My Chihuahua cross recently lost his appetite. He is 2 yearsold and used to eat everything as fast aspossible. Lately he hasn’t been eating his food with the same enthusiasm. Should I be worried?
I see many dogs with appetite loss. It’s good to remember that dogs, cats, and other pets are creatures of habit. If they don’t eat, drink, or defecate every day at about the same time thensomething may be wrongand the pet should be examined. If you concentrate on the location and duration of the big “5 patterns” – eating, drinking, pooping, peeing, and sleeping – you can begin to determine if your pet needs an examination and possible further diagnostic tests.
There are a few things to consider when pets lose their appetite. Really old petsmay not want to eat every single day, but 99.9% of the time they will eat every single day. If your dog or cat does not eat today then something is up. There are manycommon conditions that lower your pet’s appetite, including problems with the stomach, intestines, kidneys, liver, and pancreas. Intestinal viruses like the Rota and Coronavirus, eating a rancid piece of meat, or having a parasite infection can all upset the stomach and intestines. Swallowing a piece of a toy, blanket, article of clothing, or just about anything can create a blockage or partial blockage that can definitely cause inappetence.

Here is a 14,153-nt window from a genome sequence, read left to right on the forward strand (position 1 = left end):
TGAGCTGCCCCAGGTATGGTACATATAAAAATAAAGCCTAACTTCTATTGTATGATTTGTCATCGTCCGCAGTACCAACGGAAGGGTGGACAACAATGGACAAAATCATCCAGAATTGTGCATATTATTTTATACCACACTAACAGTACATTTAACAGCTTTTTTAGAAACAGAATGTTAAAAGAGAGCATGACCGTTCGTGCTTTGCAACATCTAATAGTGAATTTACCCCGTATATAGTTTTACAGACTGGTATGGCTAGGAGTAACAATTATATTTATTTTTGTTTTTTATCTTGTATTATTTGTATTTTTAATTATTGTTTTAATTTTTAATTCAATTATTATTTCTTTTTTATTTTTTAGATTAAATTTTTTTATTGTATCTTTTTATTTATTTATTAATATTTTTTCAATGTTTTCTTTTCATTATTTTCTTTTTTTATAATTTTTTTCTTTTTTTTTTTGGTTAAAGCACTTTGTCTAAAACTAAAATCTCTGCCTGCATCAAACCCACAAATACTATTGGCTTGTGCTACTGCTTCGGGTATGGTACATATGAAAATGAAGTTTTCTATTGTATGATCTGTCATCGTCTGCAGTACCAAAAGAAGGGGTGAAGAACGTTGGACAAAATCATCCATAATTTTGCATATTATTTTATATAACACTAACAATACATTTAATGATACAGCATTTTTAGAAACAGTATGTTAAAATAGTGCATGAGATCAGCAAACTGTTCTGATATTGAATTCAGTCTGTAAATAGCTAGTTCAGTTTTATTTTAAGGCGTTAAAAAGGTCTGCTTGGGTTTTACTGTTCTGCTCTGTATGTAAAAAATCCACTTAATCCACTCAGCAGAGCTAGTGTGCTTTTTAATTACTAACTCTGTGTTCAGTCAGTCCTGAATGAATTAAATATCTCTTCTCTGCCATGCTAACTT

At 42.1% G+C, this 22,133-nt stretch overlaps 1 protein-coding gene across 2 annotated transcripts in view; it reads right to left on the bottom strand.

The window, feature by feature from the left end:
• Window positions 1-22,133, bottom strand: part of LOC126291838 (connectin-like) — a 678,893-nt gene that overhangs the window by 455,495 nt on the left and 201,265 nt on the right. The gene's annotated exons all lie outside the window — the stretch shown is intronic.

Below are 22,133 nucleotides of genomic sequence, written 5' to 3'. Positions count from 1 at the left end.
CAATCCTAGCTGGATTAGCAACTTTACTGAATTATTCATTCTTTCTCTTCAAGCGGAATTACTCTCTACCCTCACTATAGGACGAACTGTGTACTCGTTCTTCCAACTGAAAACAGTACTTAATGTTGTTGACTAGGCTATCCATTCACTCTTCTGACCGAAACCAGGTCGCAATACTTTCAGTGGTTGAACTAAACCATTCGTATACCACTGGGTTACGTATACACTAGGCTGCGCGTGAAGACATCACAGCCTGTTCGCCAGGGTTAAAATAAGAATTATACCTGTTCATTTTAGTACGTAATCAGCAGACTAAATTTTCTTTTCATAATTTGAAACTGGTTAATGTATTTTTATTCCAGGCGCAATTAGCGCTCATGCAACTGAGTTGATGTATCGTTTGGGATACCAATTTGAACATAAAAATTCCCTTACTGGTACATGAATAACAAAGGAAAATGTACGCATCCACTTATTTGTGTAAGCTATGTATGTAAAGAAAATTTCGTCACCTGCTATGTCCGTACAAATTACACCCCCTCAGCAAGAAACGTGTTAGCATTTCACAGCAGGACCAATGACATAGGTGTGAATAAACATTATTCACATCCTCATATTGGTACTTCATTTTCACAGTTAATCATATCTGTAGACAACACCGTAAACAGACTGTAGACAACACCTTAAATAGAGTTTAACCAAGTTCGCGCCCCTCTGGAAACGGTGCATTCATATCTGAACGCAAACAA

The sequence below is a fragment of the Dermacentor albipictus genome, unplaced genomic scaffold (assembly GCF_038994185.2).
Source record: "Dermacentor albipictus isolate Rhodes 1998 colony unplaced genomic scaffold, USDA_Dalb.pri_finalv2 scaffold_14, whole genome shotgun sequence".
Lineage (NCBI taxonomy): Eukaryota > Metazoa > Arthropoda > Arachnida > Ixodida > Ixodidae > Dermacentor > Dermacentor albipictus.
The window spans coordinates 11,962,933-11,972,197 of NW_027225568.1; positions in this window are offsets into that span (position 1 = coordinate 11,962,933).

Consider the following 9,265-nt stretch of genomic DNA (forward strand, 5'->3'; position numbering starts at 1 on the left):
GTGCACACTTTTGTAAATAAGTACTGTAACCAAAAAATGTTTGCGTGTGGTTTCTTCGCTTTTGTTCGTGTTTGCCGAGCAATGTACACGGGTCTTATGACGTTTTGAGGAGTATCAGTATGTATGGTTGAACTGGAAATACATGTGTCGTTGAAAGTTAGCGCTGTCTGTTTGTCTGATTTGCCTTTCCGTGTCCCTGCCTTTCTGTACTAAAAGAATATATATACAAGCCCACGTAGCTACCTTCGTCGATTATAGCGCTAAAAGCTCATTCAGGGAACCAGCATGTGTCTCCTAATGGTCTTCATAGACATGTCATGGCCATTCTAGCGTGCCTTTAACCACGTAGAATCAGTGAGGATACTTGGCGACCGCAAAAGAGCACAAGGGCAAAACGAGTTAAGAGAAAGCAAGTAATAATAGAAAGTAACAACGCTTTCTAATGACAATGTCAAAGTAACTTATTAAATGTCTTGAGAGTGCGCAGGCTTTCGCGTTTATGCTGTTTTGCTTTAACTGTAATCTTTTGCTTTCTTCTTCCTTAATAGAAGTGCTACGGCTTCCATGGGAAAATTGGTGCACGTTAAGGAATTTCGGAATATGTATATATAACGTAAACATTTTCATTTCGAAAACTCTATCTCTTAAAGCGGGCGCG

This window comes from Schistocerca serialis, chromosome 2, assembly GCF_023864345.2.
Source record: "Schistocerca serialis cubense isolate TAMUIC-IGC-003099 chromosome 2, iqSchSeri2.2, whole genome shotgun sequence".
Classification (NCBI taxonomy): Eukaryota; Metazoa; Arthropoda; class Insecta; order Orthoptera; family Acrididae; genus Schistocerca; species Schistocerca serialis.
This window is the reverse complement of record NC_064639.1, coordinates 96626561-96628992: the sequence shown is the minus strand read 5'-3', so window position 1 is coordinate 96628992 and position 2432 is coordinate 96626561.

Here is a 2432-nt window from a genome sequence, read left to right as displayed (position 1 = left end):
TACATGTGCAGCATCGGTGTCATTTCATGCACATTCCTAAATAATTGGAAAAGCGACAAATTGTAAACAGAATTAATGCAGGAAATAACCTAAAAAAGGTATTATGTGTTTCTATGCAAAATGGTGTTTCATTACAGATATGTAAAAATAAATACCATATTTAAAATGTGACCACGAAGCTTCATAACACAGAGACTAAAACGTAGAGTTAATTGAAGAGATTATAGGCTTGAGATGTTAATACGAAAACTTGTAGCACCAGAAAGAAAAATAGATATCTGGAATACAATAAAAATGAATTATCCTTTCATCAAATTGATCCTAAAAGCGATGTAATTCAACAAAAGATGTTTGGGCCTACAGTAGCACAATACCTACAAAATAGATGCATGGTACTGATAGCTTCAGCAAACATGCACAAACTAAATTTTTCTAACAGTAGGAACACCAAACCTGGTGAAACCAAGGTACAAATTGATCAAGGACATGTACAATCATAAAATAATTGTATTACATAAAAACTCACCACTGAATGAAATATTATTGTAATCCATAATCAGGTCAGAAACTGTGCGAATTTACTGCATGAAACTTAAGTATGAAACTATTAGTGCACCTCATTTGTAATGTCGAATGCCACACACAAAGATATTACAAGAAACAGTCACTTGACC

Many people strugglewith whether or notthey should bring their pet to the veterinarian for an examination. Continuous vomiting,blood in the stool, appetite loss greater than one day, andweight loss all definitely constitute a trip to the hospital. Your veterinarian can run blood testsandultrasounds or perform x-rays to determine the exact cause of the illness. Treatment varies from some simple anti-nausea medications to medicines that specifically target the organ system(s) involved. If your pet is dehydrated your doctor may want to give fluids intravenously. Rarely surgery is needed. In any case, if in doubt, bring your pet in for an examination. It may save his life.